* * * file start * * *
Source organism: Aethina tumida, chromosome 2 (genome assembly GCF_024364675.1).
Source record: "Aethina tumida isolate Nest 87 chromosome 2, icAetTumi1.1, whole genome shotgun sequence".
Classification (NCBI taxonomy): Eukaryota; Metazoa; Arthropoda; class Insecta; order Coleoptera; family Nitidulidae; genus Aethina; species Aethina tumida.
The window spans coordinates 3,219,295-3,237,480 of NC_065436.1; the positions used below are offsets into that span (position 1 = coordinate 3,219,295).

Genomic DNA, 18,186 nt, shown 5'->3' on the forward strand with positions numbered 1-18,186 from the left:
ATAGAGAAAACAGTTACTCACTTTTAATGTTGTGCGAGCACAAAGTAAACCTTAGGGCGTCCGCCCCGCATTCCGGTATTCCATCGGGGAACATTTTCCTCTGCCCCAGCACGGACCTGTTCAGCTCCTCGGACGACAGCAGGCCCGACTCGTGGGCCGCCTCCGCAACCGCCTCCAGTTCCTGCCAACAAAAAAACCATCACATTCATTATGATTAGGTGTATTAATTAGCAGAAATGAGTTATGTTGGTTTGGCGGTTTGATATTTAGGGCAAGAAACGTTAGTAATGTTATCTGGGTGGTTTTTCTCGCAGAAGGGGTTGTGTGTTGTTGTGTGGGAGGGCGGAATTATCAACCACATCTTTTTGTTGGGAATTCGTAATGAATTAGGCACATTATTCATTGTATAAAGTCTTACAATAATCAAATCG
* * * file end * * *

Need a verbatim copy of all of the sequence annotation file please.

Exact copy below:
Source organism: Aethina tumida, chromosome 2 (genome assembly GCF_024364675.1).
Source record: "Aethina tumida isolate Nest 87 chromosome 2, icAetTumi1.1, whole genome shotgun sequence".
Classification (NCBI taxonomy): Eukaryota; Metazoa; Arthropoda; class Insecta; order Coleoptera; family Nitidulidae; genus Aethina; species Aethina tumida.
The window spans coordinates 3,219,295-3,237,480 of NC_065436.1; the positions used below are offsets into that span (position 1 = coordinate 3,219,295).

Genomic DNA, 18,186 nt, shown 5'->3' on the forward strand with positions numbered 1-18,186 from the left:
ATAGAGAAAACAGTTACTCACTTTTAATGTTGTGCGAGCACAAAGTAAACCTTAGGGCGTCCGCCCCGCATTCCGGTATTCCATCGGGGAACATTTTCCTCTGCCCCAGCACGGACCTGTTCAGCTCCTCGGACGACAGCAGGCCCGACTCGTGGGCCGCCTCCGCAACCGCCTCCAGTTCCTGCCAACAAAAAAACCATCACATTCATTATGATTAGGTGTATTAATTAGCAGAAATGAGTTATGTTGGTTTGGCGGTTTGATATTTAGGGCAAGAAACGTTAGTAATGTTATCTGGGTGGTTTTTCTCGCAGAAGGGGTTGTGTGTTGTTGTGTGGGAGGGCGGAATTATCAACCACATCTTTTTGTTGGGAATTCGTAATGAATTAGGCACATTATTCATTGTATAAAGTCTTACAATAATCAAATCG